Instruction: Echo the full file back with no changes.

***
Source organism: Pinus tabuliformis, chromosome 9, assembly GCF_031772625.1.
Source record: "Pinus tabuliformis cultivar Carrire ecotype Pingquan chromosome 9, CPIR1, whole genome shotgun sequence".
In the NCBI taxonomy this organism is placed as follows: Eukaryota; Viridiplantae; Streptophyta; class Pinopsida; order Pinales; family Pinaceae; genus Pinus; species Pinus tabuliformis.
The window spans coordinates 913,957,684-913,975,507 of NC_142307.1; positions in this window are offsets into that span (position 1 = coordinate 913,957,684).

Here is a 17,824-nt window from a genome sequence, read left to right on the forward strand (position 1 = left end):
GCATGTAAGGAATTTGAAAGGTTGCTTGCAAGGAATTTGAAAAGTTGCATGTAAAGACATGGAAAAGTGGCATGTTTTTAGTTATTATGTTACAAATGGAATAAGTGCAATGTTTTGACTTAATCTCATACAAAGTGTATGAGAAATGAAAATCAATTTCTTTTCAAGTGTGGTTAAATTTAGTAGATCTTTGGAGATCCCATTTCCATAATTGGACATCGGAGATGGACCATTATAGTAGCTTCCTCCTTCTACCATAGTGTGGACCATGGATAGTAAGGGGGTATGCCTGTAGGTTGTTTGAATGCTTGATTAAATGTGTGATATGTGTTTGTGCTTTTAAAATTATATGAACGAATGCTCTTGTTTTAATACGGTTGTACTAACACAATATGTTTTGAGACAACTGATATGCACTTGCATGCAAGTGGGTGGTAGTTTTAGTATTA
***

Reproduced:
Source organism: Pinus tabuliformis, chromosome 9, assembly GCF_031772625.1.
Source record: "Pinus tabuliformis cultivar Carrire ecotype Pingquan chromosome 9, CPIR1, whole genome shotgun sequence".
In the NCBI taxonomy this organism is placed as follows: Eukaryota; Viridiplantae; Streptophyta; class Pinopsida; order Pinales; family Pinaceae; genus Pinus; species Pinus tabuliformis.
The window spans coordinates 913,957,684-913,975,507 of NC_142307.1; positions in this window are offsets into that span (position 1 = coordinate 913,957,684).

Here is a 17,824-nt window from a genome sequence, read left to right on the forward strand (position 1 = left end):
GCATGTAAGGAATTTGAAAGGTTGCTTGCAAGGAATTTGAAAAGTTGCATGTAAAGACATGGAAAAGTGGCATGTTTTTAGTTATTATGTTACAAATGGAATAAGTGCAATGTTTTGACTTAATCTCATACAAAGTGTATGAGAAATGAAAATCAATTTCTTTTCAAGTGTGGTTAAATTTAGTAGATCTTTGGAGATCCCATTTCCATAATTGGACATCGGAGATGGACCATTATAGTAGCTTCCTCCTTCTACCATAGTGTGGACCATGGATAGTAAGGGGGTATGCCTGTAGGTTGTTTGAATGCTTGATTAAATGTGTGATATGTGTTTGTGCTTTTAAAATTATATGAACGAATGCTCTTGTTTTAATACGGTTGTACTAACACAATATGTTTTGAGACAACTGATATGCACTTGCATGCAAGTGGGTGGTAGTTTTAGTATTA